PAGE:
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The Amulet chips: Architectural Development for Asynchronous Microprocessors

J.D. Garside, S.B. Furber, S. Temple, J.V. Woods


During the 1990s a series of asynchronous microprocessors based on the ARM architecture was developed at the University of Manchester. The objective was to demonstrate that it was feasible to implement a commercial architecture with asynchronous logic and that certain advantages could be gained from a self-timed processor. By carrying these designs through to silicon it was demonstrated that processors, caches and whole systems-on-chip could be built without clocks and could perform competitively with 'conventional', synchronous systems.

These processors, named Amulet1-3, exhibited some useful characteristics, particularly their ability to stop and start almost instantaneously - with consequent energy savings in embedded applications - and their low-energy and wide spectrum electromagnetic emission - useful in wireless applications. As might be expected they also adapt automatically to supply voltage variation so that their speed and energy demands may be regulated simply by altering their power supply. There were disadvantages too, particularly in the design effort which was not well supported by conventional tool flows. Thus, at that time, the advantages were not great enough for any widespread commercial acceptance.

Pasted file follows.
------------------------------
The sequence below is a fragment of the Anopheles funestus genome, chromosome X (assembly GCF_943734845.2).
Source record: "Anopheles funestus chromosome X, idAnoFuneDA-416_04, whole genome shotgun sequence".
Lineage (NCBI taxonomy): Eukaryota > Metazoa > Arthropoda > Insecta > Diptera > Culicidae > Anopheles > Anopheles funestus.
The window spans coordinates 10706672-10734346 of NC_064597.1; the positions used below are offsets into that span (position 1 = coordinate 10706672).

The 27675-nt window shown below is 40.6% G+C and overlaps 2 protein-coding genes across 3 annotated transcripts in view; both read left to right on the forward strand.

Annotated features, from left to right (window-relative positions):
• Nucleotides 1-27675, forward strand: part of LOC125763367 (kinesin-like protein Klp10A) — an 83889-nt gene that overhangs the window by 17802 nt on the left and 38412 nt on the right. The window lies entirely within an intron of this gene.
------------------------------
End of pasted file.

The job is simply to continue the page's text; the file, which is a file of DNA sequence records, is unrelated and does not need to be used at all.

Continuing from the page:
This paper summarises the architectural features which were developed during the Amulet series of microprocessors and systems with emphasis on mechanisms which are non-specific to the ARM architecture. These include register forwarding and cache-line fetching which typically rely on non-local synchronisation provided by a clock signal. In addition deadlocks, an ever-present danger in asynchronous systems, are discussed and means of preempting them presented.

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